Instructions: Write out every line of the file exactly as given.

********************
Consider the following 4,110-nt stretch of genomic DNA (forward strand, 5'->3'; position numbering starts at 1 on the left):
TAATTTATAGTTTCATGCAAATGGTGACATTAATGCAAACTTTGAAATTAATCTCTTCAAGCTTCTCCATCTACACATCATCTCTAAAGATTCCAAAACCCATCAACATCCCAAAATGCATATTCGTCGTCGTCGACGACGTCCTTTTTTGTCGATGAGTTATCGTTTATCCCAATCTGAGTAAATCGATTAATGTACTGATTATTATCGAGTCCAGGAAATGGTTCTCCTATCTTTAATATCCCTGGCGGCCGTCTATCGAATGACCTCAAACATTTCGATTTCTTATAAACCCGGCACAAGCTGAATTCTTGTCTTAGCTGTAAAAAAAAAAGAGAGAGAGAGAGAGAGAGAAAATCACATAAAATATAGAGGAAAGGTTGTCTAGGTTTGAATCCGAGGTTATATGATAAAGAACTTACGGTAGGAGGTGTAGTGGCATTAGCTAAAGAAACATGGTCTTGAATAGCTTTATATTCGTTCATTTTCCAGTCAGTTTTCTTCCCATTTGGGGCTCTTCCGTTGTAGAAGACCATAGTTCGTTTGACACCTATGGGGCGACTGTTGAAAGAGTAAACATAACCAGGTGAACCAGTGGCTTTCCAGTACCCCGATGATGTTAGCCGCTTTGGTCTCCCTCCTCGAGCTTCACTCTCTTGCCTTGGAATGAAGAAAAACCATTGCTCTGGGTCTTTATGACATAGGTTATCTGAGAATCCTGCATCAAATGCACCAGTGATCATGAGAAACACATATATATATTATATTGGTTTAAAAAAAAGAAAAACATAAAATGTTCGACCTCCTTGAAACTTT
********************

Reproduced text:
Consider the following 4,110-nt stretch of genomic DNA (forward strand, 5'->3'; position numbering starts at 1 on the left):
TAATTTATAGTTTCATGCAAATGGTGACATTAATGCAAACTTTGAAATTAATCTCTTCAAGCTTCTCCATCTACACATCATCTCTAAAGATTCCAAAACCCATCAACATCCCAAAATGCATATTCGTCGTCGTCGACGACGTCCTTTTTTGTCGATGAGTTATCGTTTATCCCAATCTGAGTAAATCGATTAATGTACTGATTATTATCGAGTCCAGGAAATGGTTCTCCTATCTTTAATATCCCTGGCGGCCGTCTATCGAATGACCTCAAACATTTCGATTTCTTATAAACCCGGCACAAGCTGAATTCTTGTCTTAGCTGTAAAAAAAAAAGAGAGAGAGAGAGAGAGAGAAAATCACATAAAATATAGAGGAAAGGTTGTCTAGGTTTGAATCCGAGGTTATATGATAAAGAACTTACGGTAGGAGGTGTAGTGGCATTAGCTAAAGAAACATGGTCTTGAATAGCTTTATATTCGTTCATTTTCCAGTCAGTTTTCTTCCCATTTGGGGCTCTTCCGTTGTAGAAGACCATAGTTCGTTTGACACCTATGGGGCGACTGTTGAAAGAGTAAACATAACCAGGTGAACCAGTGGCTTTCCAGTACCCCGATGATGTTAGCCGCTTTGGTCTCCCTCCTCGAGCTTCACTCTCTTGCCTTGGAATGAAGAAAAACCATTGCTCTGGGTCTTTATGACATAGGTTATCTGAGAATCCTGCATCAAATGCACCAGTGATCATGAGAAACACATATATATATTATATTGGTTTAAAAAAAAGAAAAACATAAAATGTTCGACCTCCTTGAAACTTT